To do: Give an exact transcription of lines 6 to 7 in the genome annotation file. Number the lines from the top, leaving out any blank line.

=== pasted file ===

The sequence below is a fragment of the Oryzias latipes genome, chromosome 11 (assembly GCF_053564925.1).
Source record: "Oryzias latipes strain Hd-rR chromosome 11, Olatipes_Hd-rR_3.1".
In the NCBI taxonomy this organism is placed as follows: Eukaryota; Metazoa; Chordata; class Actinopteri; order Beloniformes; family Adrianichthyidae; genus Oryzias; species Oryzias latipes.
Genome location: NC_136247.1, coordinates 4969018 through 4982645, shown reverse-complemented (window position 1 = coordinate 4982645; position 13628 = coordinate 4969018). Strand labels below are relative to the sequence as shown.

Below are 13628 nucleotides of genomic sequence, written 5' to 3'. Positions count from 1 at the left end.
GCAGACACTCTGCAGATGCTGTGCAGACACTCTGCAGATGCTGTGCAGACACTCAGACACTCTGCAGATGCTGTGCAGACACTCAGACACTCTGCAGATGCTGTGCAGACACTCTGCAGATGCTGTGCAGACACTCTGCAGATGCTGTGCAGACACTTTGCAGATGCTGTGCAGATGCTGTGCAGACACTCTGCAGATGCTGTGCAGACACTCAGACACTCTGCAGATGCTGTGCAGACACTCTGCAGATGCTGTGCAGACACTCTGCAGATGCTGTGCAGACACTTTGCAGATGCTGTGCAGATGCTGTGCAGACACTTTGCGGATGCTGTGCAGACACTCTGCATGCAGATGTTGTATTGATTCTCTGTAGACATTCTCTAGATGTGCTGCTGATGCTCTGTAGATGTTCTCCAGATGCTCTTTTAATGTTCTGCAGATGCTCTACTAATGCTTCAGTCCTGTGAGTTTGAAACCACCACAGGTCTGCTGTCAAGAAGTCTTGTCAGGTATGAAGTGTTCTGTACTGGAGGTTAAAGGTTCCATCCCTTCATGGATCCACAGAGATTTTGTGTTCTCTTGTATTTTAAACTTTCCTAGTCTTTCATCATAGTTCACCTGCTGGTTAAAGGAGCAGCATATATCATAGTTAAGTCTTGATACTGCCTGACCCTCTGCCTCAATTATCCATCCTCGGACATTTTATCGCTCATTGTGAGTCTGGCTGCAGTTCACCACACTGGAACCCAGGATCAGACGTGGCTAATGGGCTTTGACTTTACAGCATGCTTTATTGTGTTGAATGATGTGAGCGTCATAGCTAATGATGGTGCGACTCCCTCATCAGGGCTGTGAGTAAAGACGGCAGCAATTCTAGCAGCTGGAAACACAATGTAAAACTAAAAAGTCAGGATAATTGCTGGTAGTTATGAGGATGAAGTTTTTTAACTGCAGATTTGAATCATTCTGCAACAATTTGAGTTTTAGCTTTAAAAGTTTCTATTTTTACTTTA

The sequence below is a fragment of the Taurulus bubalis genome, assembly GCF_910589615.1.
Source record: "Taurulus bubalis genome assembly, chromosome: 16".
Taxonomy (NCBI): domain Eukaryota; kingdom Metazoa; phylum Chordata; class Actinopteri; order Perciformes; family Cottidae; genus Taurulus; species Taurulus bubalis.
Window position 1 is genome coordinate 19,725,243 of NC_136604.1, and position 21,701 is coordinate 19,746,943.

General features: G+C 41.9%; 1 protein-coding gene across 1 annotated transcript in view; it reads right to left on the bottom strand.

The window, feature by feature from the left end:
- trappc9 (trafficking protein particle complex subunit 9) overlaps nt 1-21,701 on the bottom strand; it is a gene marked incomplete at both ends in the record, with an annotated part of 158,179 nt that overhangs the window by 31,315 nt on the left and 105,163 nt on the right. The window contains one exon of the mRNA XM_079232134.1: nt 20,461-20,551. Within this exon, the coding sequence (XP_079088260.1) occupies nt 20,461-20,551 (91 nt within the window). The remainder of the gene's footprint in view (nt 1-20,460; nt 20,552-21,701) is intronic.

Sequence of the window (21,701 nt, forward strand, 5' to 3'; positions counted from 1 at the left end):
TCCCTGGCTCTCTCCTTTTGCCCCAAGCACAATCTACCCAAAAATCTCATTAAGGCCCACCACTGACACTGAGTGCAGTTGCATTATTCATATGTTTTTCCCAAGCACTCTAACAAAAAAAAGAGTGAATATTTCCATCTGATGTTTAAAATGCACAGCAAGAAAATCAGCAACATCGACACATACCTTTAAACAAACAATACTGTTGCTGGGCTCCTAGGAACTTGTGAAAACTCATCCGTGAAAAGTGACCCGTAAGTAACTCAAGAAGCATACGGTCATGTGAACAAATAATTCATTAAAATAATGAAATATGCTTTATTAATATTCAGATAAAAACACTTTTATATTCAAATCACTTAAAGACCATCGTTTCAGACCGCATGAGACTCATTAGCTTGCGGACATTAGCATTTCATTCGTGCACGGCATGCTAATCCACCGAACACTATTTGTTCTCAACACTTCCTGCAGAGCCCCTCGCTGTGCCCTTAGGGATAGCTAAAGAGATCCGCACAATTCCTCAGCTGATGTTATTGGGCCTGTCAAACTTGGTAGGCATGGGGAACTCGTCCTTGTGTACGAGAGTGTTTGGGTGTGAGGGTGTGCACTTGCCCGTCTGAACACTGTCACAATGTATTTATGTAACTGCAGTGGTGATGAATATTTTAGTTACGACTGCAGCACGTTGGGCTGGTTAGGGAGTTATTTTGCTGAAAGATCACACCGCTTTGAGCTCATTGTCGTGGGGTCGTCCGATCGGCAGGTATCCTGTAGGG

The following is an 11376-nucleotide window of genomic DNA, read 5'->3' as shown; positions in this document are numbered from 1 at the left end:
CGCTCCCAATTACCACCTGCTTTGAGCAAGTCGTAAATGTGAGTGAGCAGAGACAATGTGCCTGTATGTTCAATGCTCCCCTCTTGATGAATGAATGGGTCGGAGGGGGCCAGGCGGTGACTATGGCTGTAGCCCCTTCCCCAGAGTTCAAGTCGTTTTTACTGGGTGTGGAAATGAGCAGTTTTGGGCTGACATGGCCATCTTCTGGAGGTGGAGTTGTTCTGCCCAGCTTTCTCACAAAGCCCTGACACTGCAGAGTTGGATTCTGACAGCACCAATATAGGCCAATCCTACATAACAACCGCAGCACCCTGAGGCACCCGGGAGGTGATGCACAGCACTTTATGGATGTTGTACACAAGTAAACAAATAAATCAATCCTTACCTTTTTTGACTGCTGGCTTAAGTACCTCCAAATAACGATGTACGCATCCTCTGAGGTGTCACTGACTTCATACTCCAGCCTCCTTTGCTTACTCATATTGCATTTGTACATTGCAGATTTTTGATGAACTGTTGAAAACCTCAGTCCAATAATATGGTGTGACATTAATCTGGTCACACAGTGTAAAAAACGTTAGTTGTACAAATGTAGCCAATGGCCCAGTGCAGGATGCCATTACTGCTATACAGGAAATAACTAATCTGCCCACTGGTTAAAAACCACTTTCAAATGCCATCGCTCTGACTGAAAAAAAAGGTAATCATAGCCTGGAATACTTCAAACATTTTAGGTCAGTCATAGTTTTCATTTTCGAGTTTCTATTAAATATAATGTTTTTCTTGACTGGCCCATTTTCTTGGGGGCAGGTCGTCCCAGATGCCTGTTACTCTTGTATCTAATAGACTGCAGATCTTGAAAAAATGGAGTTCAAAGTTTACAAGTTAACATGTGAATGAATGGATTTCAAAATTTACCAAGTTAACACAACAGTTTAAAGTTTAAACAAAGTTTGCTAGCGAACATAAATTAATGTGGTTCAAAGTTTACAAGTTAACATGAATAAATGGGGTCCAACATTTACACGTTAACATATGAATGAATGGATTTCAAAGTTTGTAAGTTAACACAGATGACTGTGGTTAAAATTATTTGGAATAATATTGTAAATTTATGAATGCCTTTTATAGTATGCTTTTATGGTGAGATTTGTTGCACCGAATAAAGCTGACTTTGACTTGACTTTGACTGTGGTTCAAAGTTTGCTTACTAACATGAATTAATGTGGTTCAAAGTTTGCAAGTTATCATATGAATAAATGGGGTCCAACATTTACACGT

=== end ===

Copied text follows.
GCAGACACTCTGCAGATGCTGTGCAGACACTCTGCAGATGCTGTGCAGACACTCAGACACTCTGCAGATGCTGTGCAGACACTCAGACACTCTGCAGATGCTGTGCAGACACTCTGCAGATGCTGTGCAGACACTCTGCAGATGCTGTGCAGACACTTTGCAGATGCTGTGCAGATGCTGTGCAGACACTCTGCAGATGCTGTGCAGACACTCAGACACTCTGCAGATGCTGTGCAGACACTCTGCAGATGCTGTGCAGACACTCTGCAGATGCTGTGCAGACACTTTGCAGATGCTGTGCAGATGCTGTGCAGACACTTTGCGGATGCTGTGCAGACACTCTGCATGCAGATGTTGTATTGATTCTCTGTAGACATTCTCTAGATGTGCTGCTGATGCTCTGTAGATGTTCTCCAGATGCTCTTTTAATGTTCTGCAGATGCTCTACTAATGCTTCAGTCCTGTGAGTTTGAAACCACCACAGGTCTGCTGTCAAGAAGTCTTGTCAGGTATGAAGTGTTCTGTACTGGAGGTTAAAGGTTCCATCCCTTCATGGATCCACAGAGATTTTGTGTTCTCTTGTATTTTAAACTTTCCTAGTCTTTCATCATAGTTCACCTGCTGGTTAAAGGAGCAGCATATATCATAGTTAAGTCTTGATACTGCCTGACCCTCTGCCTCAATTATCCATCCTCGGACATTTTATCGCTCATTGTGAGTCTGGCTGCAGTTCACCACACTGGAACCCAGGATCAGACGTGGCTAATGGGCTTTGACTTTACAGCATGCTTTATTGTGTTGAATGATGTGAGCGTCATAGCTAATGATGGTGCGACTCCCTCATCAGGGCTGTGAGTAAAGACGGCAGCAATTCTAGCAGCTGGAAACACAATGTAAAACTAAAAAGTCAGGATAATTGCTGGTAGTTATGAGGATGAAGTTTTTTAACTGCAGATTTGAATCATTCTGCAACAATTTGAGTTTTAGCTTTAAAAGTTTCTATTTTTACTTTA

The sequence below is a fragment of the Taurulus bubalis genome, assembly GCF_910589615.1.